09 Dec 5 Questions To Ask Before Fixing Your Mortgage Rate
With a fixed rate home loan, you know exactly what your repayments will be for a set period of time. That makes budgeting easier and it saves you money when interest rates are tracking upwards. The downside though is less flexibility when it comes to making extra repayments. And if interest rates drop, you could miss out on potential savings.
With so much to think about when it comes to mortgage refinancing and fixing your mortgage interest rate, it’s worthwhile taking the opportunity to clarify your financial situation and ensure your mortgage is set up in the best possible way. Start by asking yourself these 5 questions.
1. Which way are interest rates moving?
How interest rates are tracking will likely have a direct impact on your decision around whether or not to fix your mortgage interest rate. If interest rates are rising, locking in interest rates for a fixed period of time can help mitigate the risk of higher repayments. But it also stops you from benefiting if interest rates drop.
You may want to lock in your interest rate now with a 3, 4 or 5-year term, so you have more financial security in the years ahead. Or take a chance with a shorter 1-year fixed term to take advantage of potential interest rate decreases in the future. Check out our Interest Rates page for the latest home loan interest rates from different lenders across New Zealand. Then get in touch to talk to our team about mortgage refinancing and structuring your mortgage.
2. Certainty or flexibility: which is more important?
How risk averse are you to any upward movements in interest rates? And how financially secure are you in your ability to continue making repayments at a higher interest rate? If certainty and security are important to you, or the market believes interest rates may increase, fixing your home loan interest rate could be the answer.
Unlike floating interest rates which fluctuate, fixed interests won’t change over the term of the fixed rate you choose. That means your mortgage repayments are not affected by rate increases, and you know exactly how much each repayment will cost during the fixed term. Fixed rates are usually lower than the floating interest rate, so you could save on interest charges too.
Many homeowners split the amount they borrow between fixed and floating interest rates. The key is finding the right balance, and working with a Mortgage Adviser – like those at Max Mortgages – can help you determine the level that’s right for you.
3. Am I planning to sell in the next three to six months?
Selling your home and buying a new home is an exciting prospect, but it could mean break fees charged by your lender if you end your fixed term before its maturity date. Choosing a shorter loan term may be a solution in the meantime, so you’re benefiting from lower fixed interest rates while you prepare to sell your home. But if your house is likely to go to market in the next three to six months – and sell quickly – choosing a floating interest rate means you avoid paying costly break fees that you could be charged for breaking your fixed term early.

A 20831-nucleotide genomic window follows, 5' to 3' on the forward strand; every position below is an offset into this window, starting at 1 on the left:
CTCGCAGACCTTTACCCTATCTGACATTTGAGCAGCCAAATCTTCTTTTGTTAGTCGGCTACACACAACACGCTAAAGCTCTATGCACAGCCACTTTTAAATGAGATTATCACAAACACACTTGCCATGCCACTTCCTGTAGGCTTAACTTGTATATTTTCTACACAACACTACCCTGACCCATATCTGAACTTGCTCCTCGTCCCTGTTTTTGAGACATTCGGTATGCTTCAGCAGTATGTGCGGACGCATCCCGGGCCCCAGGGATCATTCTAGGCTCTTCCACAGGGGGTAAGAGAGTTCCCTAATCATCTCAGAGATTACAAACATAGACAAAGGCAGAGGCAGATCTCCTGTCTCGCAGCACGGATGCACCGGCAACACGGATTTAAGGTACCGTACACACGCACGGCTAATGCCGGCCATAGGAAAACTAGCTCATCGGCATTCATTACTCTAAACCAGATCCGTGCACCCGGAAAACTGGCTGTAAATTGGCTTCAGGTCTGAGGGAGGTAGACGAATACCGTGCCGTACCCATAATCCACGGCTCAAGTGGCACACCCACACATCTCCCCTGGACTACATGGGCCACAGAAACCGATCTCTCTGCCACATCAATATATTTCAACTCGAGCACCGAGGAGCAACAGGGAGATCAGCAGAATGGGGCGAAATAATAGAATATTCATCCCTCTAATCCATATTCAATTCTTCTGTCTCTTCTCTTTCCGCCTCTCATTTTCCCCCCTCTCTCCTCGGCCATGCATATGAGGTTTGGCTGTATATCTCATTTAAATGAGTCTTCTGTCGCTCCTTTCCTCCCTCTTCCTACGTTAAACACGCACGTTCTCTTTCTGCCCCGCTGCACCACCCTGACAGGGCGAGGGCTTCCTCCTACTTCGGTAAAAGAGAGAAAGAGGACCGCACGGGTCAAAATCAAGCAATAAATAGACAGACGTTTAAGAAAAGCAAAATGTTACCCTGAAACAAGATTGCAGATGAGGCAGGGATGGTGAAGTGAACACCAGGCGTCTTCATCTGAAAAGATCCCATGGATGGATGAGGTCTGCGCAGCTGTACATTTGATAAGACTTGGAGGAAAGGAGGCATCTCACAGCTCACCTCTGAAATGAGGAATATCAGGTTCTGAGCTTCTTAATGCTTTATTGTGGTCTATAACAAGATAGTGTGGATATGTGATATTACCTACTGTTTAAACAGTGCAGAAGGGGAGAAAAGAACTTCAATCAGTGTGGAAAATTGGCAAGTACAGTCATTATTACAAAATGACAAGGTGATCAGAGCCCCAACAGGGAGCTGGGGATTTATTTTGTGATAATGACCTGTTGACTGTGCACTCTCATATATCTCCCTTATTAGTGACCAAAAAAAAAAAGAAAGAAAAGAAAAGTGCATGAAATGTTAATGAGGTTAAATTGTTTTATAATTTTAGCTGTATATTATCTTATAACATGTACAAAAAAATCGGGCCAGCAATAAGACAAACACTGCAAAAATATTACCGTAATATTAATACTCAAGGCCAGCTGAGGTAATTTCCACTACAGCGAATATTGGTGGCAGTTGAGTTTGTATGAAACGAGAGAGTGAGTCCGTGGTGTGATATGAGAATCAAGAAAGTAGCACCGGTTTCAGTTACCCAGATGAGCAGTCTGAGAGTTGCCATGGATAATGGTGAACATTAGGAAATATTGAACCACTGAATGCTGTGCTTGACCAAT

4. What is my income likely to be over the next year?
Making extra repayments into your mortgage is an excellent way to save on interest charges over the life of your loan and reduce your loan term. But that flexibility is not always possible when you’re locked into a fixed term interest rate. Or your lender may charge a fee for any extra repayments you make to a fixed term loan.
So, if you are anticipating an increase in income or receiving lump sum payments from time to time, then structuring your mortgage with more flexibility to make extra mortgage repayments is important. With a floating interest rate loan, you can make lump sum repayments of any size at any time without penalty.
5. How long should I fix for?
Along with deciding whether or not to fix a home loan interest rate, choosing the fixed loan term is another important decision for homeowners. Making the right decision can mean the difference in saving or spending thousands of dollars over the life of a home loan. Typically, the longer the loan term, the higher the interest rate, as guaranteeing an interest rate over a longer term is generally seen by lenders as riskier. Short term rates tend to be lower as lenders have a clearer view of how the financial landscape looks for the next year or two.
Get expert guidance
At Max Mortgages, we specialise in helping Kiwis into their own homes and help them make well-informed choices about home loans NZ, mortgage refinancing, and interest rates. Whether you’re a first home buyer or a seasoned homeowner, looking for advice around mortgage refinancing or restructuring a home loan, the team of Mortgage Advisers at Max Mortgages is committed to helping you make good decisions that positively impact your financial future.Contact a Mortgage Adviser
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